As I write this, I’m marveling at how much an ordinary Film School Reject’s life can change in a couple of weeks.
A couple Saturdays ago, I was kickin’ it in Hollywood at the first-annual LA Horror Fest and having the time of my life. Now I’m freezing my proverbial nutsack off in my home state of Minnesota, toiling in what feels like perpetual darkness thanks to that straight-up bullshit we know affectionately as “falling back.”
Thankfully, I still have the memories of the sunshine and (cinematic) bloodletting to keep me warm. And, hey, if I learned anything at the Fest, it’s that you’ve got to take the bitter with the sweet. Or in my case, the pea-green vomit with the succulent artisanal fruit jam. Trust me. This will all make sense in seconds. Just give me a moment to connect the dots.
The Spawn of Stone
Seven features screened at the LA Horror Fest and the Best Feature Award went to Greystone Park, a found-footage horror flick set in the crumbling hulk of a haunted insane asylum. What sets Greystone Park apart? Well, the main selling point might be the director’s pedigree: It’s the first feature from 28-year-old Sean Stone, as in, the son of Oliver.
Oliver himself has a memorable cameo, sharing ghost stories (and a burbling hookah) with his son and a circle of friends. On a dare, Sean (who acquits himself fairly well as an actor as the film’s lead) and a couple of his buddies break into Greystone Park with a camera. The rest, as they claim, is history.
To be honest, I found Greystone Park to be kind of a mixed bag. The story is a bit thin, but the cast is solid and the principal location has an authentic menace that only decades of rot and ruin can produce. Unfortunately, the film shares a similar premise to one of my all-time favorite horror films — Session 9 — and it suffers in comparison to Brad Anderson’s 2001 genre classic. To Sean’s credit, the decision to go with the found-footage premise isn’t just a gimmick. It makes an awful lot of sense for a guy whose filmography to date has mostly consisted of documentary shorts. It’ll be interesting to see how Sean develops and finds his own voice as a filmmaker. He told the audience at the screening that he’d like to tackle a comedy (!) next.
Infinity and Other Short Subjects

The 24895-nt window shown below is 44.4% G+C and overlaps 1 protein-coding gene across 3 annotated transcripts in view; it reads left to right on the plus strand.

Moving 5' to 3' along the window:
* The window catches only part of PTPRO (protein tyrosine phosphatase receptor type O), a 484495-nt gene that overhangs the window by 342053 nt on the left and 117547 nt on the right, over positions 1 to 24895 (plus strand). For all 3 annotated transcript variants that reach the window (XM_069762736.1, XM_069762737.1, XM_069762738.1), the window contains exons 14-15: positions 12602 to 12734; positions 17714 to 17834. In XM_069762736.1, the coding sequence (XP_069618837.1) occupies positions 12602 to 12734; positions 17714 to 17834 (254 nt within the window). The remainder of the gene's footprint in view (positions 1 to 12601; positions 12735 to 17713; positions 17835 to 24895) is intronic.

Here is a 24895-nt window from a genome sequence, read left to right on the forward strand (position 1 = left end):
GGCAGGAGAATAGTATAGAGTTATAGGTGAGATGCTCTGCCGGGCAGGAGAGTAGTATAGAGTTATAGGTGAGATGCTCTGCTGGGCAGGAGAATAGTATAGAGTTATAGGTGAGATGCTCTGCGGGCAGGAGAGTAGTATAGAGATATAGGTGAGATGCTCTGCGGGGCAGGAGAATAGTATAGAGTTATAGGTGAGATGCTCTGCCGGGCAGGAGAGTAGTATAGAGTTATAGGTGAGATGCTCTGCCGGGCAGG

In addition to the features, the Fest had a solid lineup of shorts that ran the gamut from Poe adaptations to zombie serials. (In the interest of full disclosure, my own short Some of Angela was an official selection — check out the trailer if you have 61 seconds to kill).
The Best Short award went to Christian Ackerman’s Hell’s Belles. It’s a solidly entertaining and hilarious tale of two young women who tool around in an old Cadillac hearse and respond to reports of spirits in need of a good banishing. If you’re a fan of Joss Whedon’s horror/comedy blend, check it out.
If you like your horror a bit less tongue-in-cheek, I also recommend Randy Crowder’s short, Infinity. It’s a haunting tale about a woman trapped in a living hell. And that’s all I want to say about it. Infinity is truly a memorable bit o’ mindfuckery, and if you get the opportunity to see it, it’s best to let it take you by surprise.
Howdy, Captain Howdy
The highlight of the festival for me was spending some time chatting with Fest guest Eileen Dietz. In case you’re not a devout devotee of The Exorcist, Dietz was Linda Blair’s body double in some of the film’s more violent scenes. She was also the model for an early makeup test which wound up appearing in the finished film as near-subliminal flashes of the demon Pazuzu (aka Captain Howdy).
I don’t know why I’m always delightfully surprised to discover that actors who’ve made their names doing terrible things in horror films are actually pretty cool in real life. Eileen is no exception. She was very down-to-earth and clearly enjoys meeting her fans.
Dietz told me she prefers the theatrical version of The Exorcist to the 2000 extended cut (I have to agree) and confirmed that a 30th anniversary blu-ray is coming next year. I don’t know that I’ll replace my current digibook blu-ray copy, especially now that it’s been signed by Captain Howdy herself.
Jam of the Dead
Perhaps the most surreal moment of the Fest was meeting a nice young woman, her face painted in the style of a Mexican Day of the Dead skull, who called herself Mami Jolly (pictured above) and sold homemade fruit jams.
What the hell does fruit spread have to do with horror? When in L.A., apparently, you don’t ask such questions. But it turns out Fest founder Thomas Schroeder has a goal of turning the event into more than just a film festival. He wants to make this into more of a full-on convention and, to that end, brought in an eclectic mix of vendors and live performers this first year.
And it sounds like you won’t have to wait a whole ‘nother year to kick it with the Fest’s friendly freaks. Schroeder plans to stage another festival this May. Why? Well, as he zealously informed everyone he could, “May is Zombie Awareness Month.” Sounds like a good excuse for a party to me.